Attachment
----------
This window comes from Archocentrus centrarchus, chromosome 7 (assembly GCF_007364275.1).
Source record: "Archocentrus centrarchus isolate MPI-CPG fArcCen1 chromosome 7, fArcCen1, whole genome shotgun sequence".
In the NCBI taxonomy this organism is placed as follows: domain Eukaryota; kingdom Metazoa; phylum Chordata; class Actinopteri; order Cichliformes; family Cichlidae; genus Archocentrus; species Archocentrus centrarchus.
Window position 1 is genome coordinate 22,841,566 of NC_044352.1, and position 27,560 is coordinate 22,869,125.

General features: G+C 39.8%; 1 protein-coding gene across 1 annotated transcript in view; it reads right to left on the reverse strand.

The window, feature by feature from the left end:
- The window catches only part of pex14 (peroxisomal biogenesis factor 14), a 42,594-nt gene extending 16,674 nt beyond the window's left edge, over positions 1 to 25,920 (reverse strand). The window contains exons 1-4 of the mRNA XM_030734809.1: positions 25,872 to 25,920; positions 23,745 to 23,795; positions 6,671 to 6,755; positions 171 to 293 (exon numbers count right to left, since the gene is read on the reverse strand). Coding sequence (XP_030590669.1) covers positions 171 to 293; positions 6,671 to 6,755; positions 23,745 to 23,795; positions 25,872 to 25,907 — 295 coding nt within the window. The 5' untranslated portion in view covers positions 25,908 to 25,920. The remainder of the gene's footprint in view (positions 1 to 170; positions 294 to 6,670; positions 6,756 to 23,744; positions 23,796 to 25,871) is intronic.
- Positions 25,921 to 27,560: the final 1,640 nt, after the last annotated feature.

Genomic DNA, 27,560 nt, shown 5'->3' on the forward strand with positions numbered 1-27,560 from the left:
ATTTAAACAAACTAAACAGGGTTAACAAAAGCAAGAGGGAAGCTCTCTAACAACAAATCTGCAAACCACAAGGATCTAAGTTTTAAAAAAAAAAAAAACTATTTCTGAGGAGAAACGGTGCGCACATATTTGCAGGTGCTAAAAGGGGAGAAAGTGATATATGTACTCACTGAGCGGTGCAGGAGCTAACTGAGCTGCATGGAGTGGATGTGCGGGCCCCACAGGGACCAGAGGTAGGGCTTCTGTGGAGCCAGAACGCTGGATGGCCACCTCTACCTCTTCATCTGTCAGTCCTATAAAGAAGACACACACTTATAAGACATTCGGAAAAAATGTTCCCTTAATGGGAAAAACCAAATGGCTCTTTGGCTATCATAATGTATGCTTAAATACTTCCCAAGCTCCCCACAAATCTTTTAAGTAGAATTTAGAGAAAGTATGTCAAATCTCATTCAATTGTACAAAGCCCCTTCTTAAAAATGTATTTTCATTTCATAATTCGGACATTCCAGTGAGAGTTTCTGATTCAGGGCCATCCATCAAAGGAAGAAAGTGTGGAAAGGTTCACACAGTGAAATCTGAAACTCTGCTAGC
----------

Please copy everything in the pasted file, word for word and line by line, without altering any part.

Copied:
This window comes from Archocentrus centrarchus, chromosome 7 (assembly GCF_007364275.1).
Source record: "Archocentrus centrarchus isolate MPI-CPG fArcCen1 chromosome 7, fArcCen1, whole genome shotgun sequence".
In the NCBI taxonomy this organism is placed as follows: domain Eukaryota; kingdom Metazoa; phylum Chordata; class Actinopteri; order Cichliformes; family Cichlidae; genus Archocentrus; species Archocentrus centrarchus.
Window position 1 is genome coordinate 22,841,566 of NC_044352.1, and position 27,560 is coordinate 22,869,125.

General features: G+C 39.8%; 1 protein-coding gene across 1 annotated transcript in view; it reads right to left on the reverse strand.

The window, feature by feature from the left end:
- The window catches only part of pex14 (peroxisomal biogenesis factor 14), a 42,594-nt gene extending 16,674 nt beyond the window's left edge, over positions 1 to 25,920 (reverse strand). The window contains exons 1-4 of the mRNA XM_030734809.1: positions 25,872 to 25,920; positions 23,745 to 23,795; positions 6,671 to 6,755; positions 171 to 293 (exon numbers count right to left, since the gene is read on the reverse strand). Coding sequence (XP_030590669.1) covers positions 171 to 293; positions 6,671 to 6,755; positions 23,745 to 23,795; positions 25,872 to 25,907 — 295 coding nt within the window. The 5' untranslated portion in view covers positions 25,908 to 25,920. The remainder of the gene's footprint in view (positions 1 to 170; positions 294 to 6,670; positions 6,756 to 23,744; positions 23,796 to 25,871) is intronic.
- Positions 25,921 to 27,560: the final 1,640 nt, after the last annotated feature.

Genomic DNA, 27,560 nt, shown 5'->3' on the forward strand with positions numbered 1-27,560 from the left:
ATTTAAACAAACTAAACAGGGTTAACAAAAGCAAGAGGGAAGCTCTCTAACAACAAATCTGCAAACCACAAGGATCTAAGTTTTAAAAAAAAAAAAAACTATTTCTGAGGAGAAACGGTGCGCACATATTTGCAGGTGCTAAAAGGGGAGAAAGTGATATATGTACTCACTGAGCGGTGCAGGAGCTAACTGAGCTGCATGGAGTGGATGTGCGGGCCCCACAGGGACCAGAGGTAGGGCTTCTGTGGAGCCAGAACGCTGGATGGCCACCTCTACCTCTTCATCTGTCAGTCCTATAAAGAAGACACACACTTATAAGACATTCGGAAAAAATGTTCCCTTAATGGGAAAAACCAAATGGCTCTTTGGCTATCATAATGTATGCTTAAATACTTCCCAAGCTCCCCACAAATCTTTTAAGTAGAATTTAGAGAAAGTATGTCAAATCTCATTCAATTGTACAAAGCCCCTTCTTAAAAATGTATTTTCATTTCATAATTCGGACATTCCAGTGAGAGTTTCTGATTCAGGGCCATCCATCAAAGGAAGAAAGTGTGGAAAGGTTCACACAGTGAAATCTGAAACTCTGCTAGC